- Please oil the pan even if you use a non-stick pan because the batter is very sticky. Also, do not forget to brush some oil on the surface because you need to fold the noodle sheet while cutting it. They will stick together if you do not oil them enough.
- Stir the batter each time before fill-up the ladle, as the starch can settle quickly to the bottom.
- The proper way to steam the liangpi is to use high heat. Otherwise, it may not be fully cooked and become sticky after steaming for two minutes. On the other hand, low heat can cause the noodle sheet to crack.
- The traditional way to steam liangpi is by placing the pan directly on the water’s surface without using a trivet. However, I find that I can control the level of the pan better by placing it on the trivet. Since the noodle sheet is relatively thin, you need to make it level to produce a sheet of noodles with equal thickness throughout.
Part 2. How to serve liangpi
The liangpi is served cold, with a sauce made with chili oil, black vinegar, light soy sauce, and sesame oil. Besides that, bean sprouts, julienned cucumber, mock meat, sesame seeds, crushed peanuts, and cut chilies are the typical ingredients to make up the complete noodle dish.
The components of the sauce and the condiments are different in various regions. Therefore, what I use in the recipe is only my preference, closely resembling those famous in the Shaanxi province. (Disclaimer: I live in Kuala Lumpur, Malaysia.).
The rule of thumb is to include ingredients with crunchy and contrasting texture, and the sauce should have a strong favor as the noodles are neutral in flavor.
The sauce is made by combining all the ingredients in a bowl and mixing well. There is no need to cook or boil it, but I suggest using castor sugar instead of granulated sugar since it can dissolve easily.
Other helpful information about liangpi
How to keep liangpi
You can stack up the liangpi after steaming but make sure they are properly oiled to prevent them from sticking together. I suggest keeping the stack of liangpi in a container and covering it to prevent drying.
Liangpi is not nice to eat if you keep it overnight, which will become brittle. Therefore, it is best to make a small amount to serve on the same day. As I mentioned earlier, you can keep the raw starch water in the refrigerator for a few days and make more liangpi when required.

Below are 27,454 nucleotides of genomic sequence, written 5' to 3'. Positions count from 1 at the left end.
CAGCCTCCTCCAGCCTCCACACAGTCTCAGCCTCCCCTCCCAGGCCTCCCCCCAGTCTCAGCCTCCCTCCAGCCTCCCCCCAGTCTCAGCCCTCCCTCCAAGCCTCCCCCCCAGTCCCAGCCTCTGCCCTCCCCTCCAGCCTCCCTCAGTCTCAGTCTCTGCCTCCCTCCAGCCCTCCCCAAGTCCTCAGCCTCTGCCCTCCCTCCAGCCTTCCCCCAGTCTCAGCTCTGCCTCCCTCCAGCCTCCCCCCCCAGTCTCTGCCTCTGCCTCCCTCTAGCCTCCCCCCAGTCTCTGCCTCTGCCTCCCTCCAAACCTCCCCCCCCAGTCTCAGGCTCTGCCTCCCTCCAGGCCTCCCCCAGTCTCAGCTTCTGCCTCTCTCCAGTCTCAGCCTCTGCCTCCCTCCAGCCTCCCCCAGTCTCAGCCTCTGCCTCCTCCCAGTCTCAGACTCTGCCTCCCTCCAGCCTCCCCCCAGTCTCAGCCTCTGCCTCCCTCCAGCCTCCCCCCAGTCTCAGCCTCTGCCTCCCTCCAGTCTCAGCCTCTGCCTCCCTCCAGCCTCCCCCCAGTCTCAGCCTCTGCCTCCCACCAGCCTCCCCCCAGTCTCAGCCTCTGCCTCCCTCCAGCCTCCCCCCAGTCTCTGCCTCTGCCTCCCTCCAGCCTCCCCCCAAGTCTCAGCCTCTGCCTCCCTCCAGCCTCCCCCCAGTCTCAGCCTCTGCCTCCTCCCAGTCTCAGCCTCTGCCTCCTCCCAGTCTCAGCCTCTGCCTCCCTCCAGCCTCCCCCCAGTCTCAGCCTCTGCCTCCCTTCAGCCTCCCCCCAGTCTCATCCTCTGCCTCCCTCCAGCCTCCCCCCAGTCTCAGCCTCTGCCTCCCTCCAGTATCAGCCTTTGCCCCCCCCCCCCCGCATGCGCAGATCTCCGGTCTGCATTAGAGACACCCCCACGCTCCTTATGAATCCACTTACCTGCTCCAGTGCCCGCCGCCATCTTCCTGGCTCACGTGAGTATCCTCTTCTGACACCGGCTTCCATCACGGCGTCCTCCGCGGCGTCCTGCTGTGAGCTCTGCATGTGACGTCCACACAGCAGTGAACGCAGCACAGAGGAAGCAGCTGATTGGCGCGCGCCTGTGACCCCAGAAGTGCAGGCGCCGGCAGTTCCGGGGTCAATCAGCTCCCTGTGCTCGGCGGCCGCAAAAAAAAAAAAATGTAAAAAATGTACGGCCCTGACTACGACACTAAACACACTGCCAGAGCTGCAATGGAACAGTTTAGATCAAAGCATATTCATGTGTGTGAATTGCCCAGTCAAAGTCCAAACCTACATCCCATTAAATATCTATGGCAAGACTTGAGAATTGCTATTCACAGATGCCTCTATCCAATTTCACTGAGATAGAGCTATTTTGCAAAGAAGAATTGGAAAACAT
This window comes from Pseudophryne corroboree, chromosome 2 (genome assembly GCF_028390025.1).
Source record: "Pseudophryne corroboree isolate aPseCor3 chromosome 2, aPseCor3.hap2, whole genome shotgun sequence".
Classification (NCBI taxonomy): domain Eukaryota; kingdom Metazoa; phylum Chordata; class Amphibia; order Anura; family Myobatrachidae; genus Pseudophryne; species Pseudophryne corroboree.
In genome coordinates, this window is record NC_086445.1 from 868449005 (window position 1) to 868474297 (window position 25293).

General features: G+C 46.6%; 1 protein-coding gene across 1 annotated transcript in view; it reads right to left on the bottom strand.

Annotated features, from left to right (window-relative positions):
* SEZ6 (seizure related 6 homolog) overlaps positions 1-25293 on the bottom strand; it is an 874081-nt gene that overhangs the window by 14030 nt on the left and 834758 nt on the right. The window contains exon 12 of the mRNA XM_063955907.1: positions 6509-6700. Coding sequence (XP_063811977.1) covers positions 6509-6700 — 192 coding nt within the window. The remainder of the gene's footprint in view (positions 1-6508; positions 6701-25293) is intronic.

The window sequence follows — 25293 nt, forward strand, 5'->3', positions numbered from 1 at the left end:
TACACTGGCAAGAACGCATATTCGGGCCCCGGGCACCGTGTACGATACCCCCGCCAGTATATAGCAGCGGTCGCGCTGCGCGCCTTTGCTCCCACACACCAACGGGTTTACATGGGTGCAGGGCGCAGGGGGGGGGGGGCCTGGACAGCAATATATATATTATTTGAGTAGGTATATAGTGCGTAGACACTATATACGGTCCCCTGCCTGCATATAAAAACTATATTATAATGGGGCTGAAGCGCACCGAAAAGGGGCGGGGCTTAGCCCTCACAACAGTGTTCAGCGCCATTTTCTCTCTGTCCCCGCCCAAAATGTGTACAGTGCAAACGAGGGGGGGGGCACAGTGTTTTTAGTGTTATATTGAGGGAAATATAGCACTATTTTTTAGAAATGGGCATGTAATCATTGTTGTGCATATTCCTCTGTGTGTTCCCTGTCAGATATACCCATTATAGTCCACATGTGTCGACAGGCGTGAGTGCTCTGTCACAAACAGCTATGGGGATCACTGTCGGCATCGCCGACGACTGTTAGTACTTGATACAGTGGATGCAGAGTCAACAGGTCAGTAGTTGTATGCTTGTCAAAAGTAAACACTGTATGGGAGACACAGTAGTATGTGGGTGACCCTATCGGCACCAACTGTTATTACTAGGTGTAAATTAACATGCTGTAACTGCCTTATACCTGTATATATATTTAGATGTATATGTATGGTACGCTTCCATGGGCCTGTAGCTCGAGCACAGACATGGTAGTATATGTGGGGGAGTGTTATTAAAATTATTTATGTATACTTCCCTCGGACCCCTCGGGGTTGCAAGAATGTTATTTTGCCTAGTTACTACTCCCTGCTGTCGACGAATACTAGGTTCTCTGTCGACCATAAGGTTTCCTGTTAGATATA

Other types of liangpi
There are numerous types of liangpi in China, which are made with wheat starch or rice flour, potato starch, and mungbean starch. Some are served hot, and others are served cold, with different accompanying sauces and condiments.
This recipe is based on the popular version served in the Shaanxi restaurant near me, which is served cold, made by washing the wheat flour, and dressed in chili and vinegar-based sauce.
- 400g thick starch precipitant (from making seitan)
- 200ml water
- 1/2 tsp salt
- 2 tbsp chili oil
- 1.5 tbsp black vinegar
- 2 tbsp light soy sauce
- 1tsp sesame oil
- 1/2 tsp castor sugar
- 1/2 tsp cornstarch
- 2 tsp chopped garlic
- 1 cup bean sprouts
- 1/4 cup coriander (cilantro) leaves
- 50g mock chicken meat
- 1/2 cucumber (julienned)
- 1 tbsp toasted sesame seeds
- 1 red chili, cut into thin slices
- Carefully pour away as much water as possible on the top layer the starchy water that has been kept for half a day,
- Stir to loosen the starch that sinks to the bottom.
- Add 200ml of cold water to 400g of the starch slurry to form a batter.
- Filter the batter through a wire mesh strainer to remove any lumps.
- Apply some oil on the surface of a shallow pan, preferably a nonstick pan.
- Add the starch water sufficient to fill the pan and form a thin layer.
- Bring the water in the wok to a boil.
- Steam the batter for two minutes over high heat.
- Remove the cooked liangpi immediately and transfer it to a cold bath..
- Apply some oil to the surface of the liangpi while cooling.
- When it is cold, lift the liangpi carefully, and cut it into 1.5cm wide strips.
The sauce and other ingredients
- Mix all ingredients for the dressing in a bowl.
- Place the liangpi in the serving bowl, drizzle the dressing on it, and serve with beansprouts, coriander leaves, mock meat, cucumber, and toasted sesame seeds.
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Amount Per Serving: Calories: 355Total Fat: 24gSaturated Fat: 6gTrans Fat: 0gUnsaturated Fat: 15gCholesterol: 48mgSodium: 1794mgCarbohydrates: 16gFiber: 2gSugar: 4gProtein: 19g
This data was provided and calculated by Nutritionix on 11/5/2022